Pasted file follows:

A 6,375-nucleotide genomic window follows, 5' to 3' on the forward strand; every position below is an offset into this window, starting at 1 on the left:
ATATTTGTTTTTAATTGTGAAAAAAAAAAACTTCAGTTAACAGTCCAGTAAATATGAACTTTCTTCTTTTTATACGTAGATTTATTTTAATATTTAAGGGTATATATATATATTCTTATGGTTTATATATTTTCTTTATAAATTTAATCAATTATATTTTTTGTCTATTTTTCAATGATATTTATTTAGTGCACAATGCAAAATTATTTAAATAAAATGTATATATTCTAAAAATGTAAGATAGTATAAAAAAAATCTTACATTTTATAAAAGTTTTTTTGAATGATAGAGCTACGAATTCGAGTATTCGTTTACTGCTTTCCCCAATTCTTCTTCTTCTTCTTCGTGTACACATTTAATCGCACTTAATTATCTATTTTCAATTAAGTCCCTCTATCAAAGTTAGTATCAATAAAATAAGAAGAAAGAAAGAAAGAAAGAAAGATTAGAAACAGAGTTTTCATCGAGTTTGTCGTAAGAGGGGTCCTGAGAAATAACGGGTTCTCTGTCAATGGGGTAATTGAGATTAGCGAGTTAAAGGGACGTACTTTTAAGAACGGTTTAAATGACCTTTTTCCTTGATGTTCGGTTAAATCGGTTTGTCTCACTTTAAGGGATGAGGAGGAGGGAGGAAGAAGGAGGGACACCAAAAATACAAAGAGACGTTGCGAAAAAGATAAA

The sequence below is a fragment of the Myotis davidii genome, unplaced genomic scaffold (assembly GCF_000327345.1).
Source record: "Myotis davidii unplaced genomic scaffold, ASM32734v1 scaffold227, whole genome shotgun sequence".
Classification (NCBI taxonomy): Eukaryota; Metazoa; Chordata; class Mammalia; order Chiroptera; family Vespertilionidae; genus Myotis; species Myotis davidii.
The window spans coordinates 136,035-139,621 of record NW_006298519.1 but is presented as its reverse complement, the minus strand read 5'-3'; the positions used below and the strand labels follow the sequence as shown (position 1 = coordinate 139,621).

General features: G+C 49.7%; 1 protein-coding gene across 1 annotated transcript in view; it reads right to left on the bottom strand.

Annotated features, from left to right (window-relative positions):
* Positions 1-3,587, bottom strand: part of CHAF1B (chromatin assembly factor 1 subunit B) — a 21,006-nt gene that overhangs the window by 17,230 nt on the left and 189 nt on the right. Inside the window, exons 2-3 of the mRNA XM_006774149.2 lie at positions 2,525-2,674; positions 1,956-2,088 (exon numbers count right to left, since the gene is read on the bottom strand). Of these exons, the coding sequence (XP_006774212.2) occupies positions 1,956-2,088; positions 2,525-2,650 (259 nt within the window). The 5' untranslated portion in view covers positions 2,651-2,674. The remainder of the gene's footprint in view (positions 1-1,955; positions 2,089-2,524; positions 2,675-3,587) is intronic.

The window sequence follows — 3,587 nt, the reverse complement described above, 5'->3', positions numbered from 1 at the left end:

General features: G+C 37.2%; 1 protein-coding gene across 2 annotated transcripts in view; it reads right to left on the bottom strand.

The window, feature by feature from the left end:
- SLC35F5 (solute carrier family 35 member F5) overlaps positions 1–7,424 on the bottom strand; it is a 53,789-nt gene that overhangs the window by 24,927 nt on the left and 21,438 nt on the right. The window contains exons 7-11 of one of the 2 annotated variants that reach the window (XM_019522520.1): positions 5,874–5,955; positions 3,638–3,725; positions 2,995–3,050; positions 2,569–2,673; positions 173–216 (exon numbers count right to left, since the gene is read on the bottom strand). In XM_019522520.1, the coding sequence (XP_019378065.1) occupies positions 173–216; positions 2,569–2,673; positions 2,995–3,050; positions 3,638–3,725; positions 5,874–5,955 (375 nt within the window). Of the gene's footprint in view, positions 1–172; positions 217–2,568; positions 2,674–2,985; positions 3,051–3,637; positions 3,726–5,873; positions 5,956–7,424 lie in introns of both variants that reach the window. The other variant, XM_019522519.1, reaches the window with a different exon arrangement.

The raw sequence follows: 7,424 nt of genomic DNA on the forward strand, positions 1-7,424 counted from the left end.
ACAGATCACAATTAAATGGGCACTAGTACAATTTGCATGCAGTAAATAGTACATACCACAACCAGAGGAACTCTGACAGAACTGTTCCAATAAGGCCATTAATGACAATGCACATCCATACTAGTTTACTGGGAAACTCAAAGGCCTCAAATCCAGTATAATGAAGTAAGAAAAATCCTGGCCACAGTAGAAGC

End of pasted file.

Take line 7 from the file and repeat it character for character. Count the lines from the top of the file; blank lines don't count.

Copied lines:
General features: G+C 49.7%; 1 protein-coding gene across 1 annotated transcript in view; it reads right to left on the bottom strand.